The grouping of a number of cases into a disease entity under a name which is based on some single feature may lead to misunderstandings. No matter how unbiased the originator of such descriptions may be, there is always a tendency to force into the group subsequent cases that happen to present this particular feature, with an attempt to fit all other features into a common picture. One finds this state of affairs strikingly demonstrated in the case of the syndrome described as "status marmoratus" by C. and O. Vogt.1 Although a case showing all the characteristics of this group was reported by Anton2 in 1896, it was really not until fifteen years later that the Vogts1 described a number of cases, and in conjunction with Oppenheim established the clinical syndrome.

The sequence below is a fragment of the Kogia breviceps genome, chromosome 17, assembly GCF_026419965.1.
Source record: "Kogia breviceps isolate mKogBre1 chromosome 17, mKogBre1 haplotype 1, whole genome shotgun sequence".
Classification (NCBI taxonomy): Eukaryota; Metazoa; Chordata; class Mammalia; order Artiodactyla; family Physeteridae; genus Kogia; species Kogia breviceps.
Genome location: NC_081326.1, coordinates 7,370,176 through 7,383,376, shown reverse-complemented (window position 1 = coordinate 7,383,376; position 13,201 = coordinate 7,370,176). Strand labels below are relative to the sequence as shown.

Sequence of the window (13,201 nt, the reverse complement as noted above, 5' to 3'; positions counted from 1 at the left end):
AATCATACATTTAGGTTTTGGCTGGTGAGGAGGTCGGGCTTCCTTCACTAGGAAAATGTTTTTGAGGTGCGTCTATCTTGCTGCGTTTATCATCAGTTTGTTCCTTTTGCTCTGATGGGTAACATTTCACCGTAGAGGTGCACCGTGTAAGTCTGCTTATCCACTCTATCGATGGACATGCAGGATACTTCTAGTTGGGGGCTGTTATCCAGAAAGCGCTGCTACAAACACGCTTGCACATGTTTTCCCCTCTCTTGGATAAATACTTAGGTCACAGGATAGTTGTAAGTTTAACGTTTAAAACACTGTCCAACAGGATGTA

The most characteristic feature of this disease, and the one responsible for its designation, was that
K. LÖWENBURG, WILLIAM MALAMUD. STATUS MARMORATUSETIOLOGY AND MANNER OF DEVELOPMENT. Arch NeurPsych. 1933;29(1):104–124. doi:10.1001/archneurpsyc.1933.02240070110006